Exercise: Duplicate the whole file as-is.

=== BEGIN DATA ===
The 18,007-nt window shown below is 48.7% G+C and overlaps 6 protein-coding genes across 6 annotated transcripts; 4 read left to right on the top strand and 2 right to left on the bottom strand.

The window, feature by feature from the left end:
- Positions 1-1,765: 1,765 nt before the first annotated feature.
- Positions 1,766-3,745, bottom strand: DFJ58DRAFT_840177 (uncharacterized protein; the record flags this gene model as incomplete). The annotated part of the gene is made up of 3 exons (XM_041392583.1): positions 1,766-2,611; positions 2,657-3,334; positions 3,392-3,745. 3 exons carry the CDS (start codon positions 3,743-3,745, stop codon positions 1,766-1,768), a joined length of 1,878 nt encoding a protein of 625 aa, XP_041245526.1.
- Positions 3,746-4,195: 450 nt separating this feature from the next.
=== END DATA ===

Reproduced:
The 18,007-nt window shown below is 48.7% G+C and overlaps 6 protein-coding genes across 6 annotated transcripts; 4 read left to right on the top strand and 2 right to left on the bottom strand.

The window, feature by feature from the left end:
- Positions 1-1,765: 1,765 nt before the first annotated feature.
- Positions 1,766-3,745, bottom strand: DFJ58DRAFT_840177 (uncharacterized protein; the record flags this gene model as incomplete). The annotated part of the gene is made up of 3 exons (XM_041392583.1): positions 1,766-2,611; positions 2,657-3,334; positions 3,392-3,745. 3 exons carry the CDS (start codon positions 3,743-3,745, stop codon positions 1,766-1,768), a joined length of 1,878 nt encoding a protein of 625 aa, XP_041245526.1.
- Positions 3,746-4,195: 450 nt separating this feature from the next.